Historically, working in London has been synonymous with long days and high levels of pressure, whilst working in other areas of the UK was considered more relaxed. Is this still the case, or as employment patterns have developed to be more flexible, is the link between location and working patterns now less distinct?
Our comprehensive Working Hours and Flexibility survey had more than 1,500 respondents from across our core areas of expertise; Accounting & Finance, Compliance, Financial Services Operations, HR, Internal Audit, IT, Legal, Marketing, Office Support, Projects & Change Management, Public Practice, Risk Management, Sales, Supply Chain & Procurement and Tax, spanning financial services, professional services and commerce & industry.
Unsurprisingly, London has the highest proportion of professionals with contracts stating they should be working more than 43 hours each week. Surprisingly, the South West had the largest percentage of employees who tend to work additional hours beyond their contracts - Bristol and the South West also topped the list (by some distance) in terms of professionals being regularly available on mobile devices outside core working hours. According to our data, it seems that the South West is the hardest working out of these three regions.
Click on the images below to view infographics outlining our findings about the differing working hours of professionals based in London, the South West and the Home Counties.
In contrast to the discovery that South West based professionals work beyond their contracted hours more than those in other regions, a greater proportion of workers employed in Bristol and the South West are offered flexible working than London and the Home Counties. This suggests that despite having more opportunities to work flexibly, these professionals end up working more hours every week - everyone wants flexible working nowadays, but is it truly all it's cracked up to be?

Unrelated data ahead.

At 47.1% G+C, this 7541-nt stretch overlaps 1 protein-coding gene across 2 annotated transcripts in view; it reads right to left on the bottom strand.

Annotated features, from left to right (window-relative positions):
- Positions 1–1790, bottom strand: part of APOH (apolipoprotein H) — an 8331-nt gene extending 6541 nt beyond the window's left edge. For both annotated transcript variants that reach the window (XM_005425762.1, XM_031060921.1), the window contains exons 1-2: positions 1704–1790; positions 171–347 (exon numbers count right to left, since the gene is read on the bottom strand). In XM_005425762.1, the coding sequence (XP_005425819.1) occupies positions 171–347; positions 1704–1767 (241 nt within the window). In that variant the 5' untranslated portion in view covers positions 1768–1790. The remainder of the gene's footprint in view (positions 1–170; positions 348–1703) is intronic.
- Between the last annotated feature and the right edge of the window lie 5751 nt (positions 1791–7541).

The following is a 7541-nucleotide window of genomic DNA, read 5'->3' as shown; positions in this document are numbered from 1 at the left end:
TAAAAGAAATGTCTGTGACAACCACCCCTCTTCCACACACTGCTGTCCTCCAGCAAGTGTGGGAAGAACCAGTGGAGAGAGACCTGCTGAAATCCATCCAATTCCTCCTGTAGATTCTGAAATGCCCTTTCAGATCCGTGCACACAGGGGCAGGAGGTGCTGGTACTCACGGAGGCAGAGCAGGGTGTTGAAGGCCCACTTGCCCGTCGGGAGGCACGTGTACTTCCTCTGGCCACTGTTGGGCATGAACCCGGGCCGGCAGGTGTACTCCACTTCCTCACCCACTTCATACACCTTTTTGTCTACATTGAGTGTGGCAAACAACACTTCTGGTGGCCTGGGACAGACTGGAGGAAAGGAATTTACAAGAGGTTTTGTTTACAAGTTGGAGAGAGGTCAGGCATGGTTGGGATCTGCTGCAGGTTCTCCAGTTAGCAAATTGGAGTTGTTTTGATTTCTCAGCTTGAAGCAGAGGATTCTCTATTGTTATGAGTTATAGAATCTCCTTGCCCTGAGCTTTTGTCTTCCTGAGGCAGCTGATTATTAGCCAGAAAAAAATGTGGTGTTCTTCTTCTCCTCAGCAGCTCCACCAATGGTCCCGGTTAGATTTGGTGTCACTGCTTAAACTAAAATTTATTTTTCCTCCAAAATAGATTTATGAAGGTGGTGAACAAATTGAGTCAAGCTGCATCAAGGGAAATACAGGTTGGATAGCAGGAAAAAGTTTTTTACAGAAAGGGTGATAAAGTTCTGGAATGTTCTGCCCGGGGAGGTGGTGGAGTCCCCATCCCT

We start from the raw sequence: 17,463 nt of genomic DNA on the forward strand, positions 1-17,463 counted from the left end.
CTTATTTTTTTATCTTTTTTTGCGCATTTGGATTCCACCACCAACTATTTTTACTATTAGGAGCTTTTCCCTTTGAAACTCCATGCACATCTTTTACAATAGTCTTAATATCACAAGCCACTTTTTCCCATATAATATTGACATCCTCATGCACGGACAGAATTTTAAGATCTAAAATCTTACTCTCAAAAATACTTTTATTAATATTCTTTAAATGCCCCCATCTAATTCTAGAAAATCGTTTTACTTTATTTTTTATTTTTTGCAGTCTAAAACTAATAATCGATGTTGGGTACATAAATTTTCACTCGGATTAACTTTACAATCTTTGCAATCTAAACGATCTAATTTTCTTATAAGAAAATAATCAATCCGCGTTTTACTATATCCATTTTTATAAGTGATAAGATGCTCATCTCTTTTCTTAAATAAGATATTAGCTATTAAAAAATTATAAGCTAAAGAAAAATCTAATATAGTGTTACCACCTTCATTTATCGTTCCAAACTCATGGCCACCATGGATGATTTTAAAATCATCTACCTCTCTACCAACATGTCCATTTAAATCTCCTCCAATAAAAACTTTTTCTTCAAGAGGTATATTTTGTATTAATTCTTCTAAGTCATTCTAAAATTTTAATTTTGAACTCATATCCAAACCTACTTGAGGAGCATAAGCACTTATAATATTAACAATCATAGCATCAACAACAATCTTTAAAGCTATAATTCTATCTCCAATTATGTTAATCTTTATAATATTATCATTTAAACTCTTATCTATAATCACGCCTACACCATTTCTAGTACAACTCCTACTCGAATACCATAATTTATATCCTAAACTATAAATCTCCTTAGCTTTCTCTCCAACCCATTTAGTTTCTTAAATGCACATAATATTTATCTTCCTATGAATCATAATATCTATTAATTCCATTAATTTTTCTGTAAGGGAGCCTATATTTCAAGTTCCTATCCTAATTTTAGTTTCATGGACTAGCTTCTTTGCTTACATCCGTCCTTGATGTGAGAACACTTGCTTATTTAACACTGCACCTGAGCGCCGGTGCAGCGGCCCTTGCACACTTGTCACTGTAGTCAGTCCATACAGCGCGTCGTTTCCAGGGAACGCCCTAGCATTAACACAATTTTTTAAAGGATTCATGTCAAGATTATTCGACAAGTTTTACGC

Click on the images below to view infographics outlining our findings about the flexible working offered to professionals based in London, the South West and the Home Counties.
It seems there are some unexpected and potentially unwanted consequences of our more flexible working patterns, and employers need to urgently consider how to limit these. Employees have increased access to flexible working and welcome it, yet they end up working more hours every week for no greater reward. Both employers and employees worry that flexibility causes diminishing engagement - to overcome this, organisations must embrace technology, ensure a strong level of consistent communication and make sure strategies are aimed at both employees and their management.
The majority of respondents work across Banking & Financial Services, Professional Services or Commerce & Industry. 48% were male, 51% female. Just under three quarters were permanently employed (74%), 21% were temporarily employed and the remainder were either self-employed or unemployed. 63% of respondents work in London, 37% outside London. The highest proportion of respondents were at mid-management level (39%), followed by operational/executive (25%) and senior management (18%) - the remainder consisted of entry level, C-Suite and those who didn’t want to disclose their seniority.